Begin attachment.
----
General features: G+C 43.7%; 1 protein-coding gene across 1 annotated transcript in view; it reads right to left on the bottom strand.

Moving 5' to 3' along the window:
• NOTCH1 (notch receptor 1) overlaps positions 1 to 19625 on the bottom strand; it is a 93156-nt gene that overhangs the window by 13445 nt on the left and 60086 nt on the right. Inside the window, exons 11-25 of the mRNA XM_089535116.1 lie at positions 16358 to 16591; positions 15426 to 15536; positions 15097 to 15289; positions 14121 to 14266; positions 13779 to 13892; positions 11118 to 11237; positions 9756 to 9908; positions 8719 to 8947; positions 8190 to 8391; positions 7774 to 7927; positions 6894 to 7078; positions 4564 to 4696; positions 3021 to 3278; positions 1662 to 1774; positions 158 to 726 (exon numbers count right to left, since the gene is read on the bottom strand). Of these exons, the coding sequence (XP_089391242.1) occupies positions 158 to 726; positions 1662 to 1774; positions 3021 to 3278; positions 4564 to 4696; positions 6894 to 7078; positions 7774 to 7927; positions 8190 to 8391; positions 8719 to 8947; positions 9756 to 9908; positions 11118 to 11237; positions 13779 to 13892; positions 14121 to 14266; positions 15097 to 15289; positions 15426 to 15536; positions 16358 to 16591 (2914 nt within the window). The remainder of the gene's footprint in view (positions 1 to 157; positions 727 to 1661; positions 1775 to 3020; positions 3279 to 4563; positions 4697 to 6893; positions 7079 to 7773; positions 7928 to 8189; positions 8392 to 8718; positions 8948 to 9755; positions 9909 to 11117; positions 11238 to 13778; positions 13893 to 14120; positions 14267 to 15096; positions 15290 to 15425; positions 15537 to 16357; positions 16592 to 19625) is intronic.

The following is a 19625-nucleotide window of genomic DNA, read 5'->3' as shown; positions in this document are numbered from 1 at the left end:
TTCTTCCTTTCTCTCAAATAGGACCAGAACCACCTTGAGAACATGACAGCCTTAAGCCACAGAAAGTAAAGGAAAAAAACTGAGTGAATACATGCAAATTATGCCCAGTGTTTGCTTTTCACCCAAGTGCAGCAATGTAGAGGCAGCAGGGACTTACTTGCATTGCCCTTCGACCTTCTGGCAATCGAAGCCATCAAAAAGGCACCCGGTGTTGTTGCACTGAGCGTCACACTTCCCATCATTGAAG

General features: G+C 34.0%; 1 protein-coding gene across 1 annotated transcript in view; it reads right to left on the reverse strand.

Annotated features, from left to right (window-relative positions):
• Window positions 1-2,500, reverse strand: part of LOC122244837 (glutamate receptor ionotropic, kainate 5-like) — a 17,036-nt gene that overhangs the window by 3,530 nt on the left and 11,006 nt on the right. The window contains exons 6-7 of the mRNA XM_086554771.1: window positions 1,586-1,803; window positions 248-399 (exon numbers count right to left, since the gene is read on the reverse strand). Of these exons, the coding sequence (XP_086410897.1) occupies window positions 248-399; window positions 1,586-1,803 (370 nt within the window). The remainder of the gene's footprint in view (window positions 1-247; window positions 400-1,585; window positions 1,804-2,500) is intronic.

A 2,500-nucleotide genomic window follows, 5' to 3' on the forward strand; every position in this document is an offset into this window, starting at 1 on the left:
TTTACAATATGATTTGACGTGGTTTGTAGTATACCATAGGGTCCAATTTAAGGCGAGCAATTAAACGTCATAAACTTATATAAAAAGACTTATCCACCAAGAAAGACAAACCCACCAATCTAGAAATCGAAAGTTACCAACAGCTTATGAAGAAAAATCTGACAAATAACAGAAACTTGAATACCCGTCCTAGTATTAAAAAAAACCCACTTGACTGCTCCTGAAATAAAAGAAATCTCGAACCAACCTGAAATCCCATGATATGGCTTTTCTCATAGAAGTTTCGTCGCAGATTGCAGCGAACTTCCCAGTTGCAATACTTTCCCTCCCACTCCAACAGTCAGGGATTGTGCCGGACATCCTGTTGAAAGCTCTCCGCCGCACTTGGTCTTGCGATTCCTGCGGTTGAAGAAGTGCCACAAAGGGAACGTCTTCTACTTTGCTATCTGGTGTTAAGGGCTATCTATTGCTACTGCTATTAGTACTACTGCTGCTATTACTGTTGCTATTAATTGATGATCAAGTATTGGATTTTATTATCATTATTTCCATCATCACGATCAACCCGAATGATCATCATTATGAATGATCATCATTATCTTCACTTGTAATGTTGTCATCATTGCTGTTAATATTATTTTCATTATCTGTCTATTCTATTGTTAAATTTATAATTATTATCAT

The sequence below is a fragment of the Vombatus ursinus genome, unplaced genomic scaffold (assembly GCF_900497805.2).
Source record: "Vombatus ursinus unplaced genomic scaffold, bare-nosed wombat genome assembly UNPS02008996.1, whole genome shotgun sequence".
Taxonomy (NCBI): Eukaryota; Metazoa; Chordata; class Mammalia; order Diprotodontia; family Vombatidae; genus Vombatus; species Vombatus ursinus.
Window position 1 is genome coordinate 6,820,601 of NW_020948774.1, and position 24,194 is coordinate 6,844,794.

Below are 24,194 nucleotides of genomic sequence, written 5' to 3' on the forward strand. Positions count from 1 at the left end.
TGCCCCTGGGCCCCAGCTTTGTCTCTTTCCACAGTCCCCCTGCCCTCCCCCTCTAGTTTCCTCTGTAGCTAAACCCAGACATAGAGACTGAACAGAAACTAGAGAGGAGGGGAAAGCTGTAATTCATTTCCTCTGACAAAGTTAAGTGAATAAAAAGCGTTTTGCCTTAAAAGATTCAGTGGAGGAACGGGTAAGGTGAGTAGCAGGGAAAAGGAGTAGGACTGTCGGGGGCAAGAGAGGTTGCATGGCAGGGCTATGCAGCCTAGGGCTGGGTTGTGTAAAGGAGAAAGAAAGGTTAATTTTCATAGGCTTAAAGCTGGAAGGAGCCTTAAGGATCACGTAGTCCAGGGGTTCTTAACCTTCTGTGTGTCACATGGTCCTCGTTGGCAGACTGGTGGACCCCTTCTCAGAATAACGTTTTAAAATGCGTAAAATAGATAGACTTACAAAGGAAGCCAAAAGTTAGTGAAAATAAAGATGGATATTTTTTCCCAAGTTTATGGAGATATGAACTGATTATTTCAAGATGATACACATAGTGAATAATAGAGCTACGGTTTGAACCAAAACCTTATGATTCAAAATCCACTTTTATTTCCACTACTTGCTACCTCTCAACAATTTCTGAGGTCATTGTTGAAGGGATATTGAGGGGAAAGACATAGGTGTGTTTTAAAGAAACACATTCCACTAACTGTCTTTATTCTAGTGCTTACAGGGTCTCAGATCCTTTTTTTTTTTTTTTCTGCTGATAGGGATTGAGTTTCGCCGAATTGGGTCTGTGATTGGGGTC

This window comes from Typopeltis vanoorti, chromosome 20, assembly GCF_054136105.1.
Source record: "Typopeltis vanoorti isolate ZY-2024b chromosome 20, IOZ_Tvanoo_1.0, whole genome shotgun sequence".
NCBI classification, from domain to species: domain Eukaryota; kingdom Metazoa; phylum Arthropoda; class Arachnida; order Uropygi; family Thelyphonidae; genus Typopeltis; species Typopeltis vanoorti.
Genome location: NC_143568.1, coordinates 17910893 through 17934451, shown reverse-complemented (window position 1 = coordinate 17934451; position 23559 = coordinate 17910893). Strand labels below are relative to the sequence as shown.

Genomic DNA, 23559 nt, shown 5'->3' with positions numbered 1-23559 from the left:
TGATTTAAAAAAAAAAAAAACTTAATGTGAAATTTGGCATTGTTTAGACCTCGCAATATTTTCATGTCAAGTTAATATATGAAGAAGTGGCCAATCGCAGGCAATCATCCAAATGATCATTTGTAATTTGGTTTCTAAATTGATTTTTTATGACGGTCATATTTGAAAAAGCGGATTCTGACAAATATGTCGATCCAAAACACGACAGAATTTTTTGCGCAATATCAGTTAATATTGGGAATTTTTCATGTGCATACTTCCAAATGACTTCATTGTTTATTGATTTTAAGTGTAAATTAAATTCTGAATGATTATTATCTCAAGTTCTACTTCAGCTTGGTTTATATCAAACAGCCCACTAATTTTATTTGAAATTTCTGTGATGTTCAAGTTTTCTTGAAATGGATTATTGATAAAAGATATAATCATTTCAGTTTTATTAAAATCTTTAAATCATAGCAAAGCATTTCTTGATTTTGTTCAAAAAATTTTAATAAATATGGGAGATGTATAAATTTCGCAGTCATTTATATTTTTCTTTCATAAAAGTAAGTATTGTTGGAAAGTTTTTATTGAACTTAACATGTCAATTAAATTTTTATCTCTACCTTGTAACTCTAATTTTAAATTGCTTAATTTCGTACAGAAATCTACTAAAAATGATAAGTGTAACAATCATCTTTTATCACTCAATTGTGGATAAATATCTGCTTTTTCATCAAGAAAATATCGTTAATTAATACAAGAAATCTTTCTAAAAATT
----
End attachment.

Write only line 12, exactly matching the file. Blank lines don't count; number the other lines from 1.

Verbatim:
Source record: "Vombatus ursinus unplaced genomic scaffold, bare-nosed wombat genome assembly UNPS02008996.1, whole genome shotgun sequence".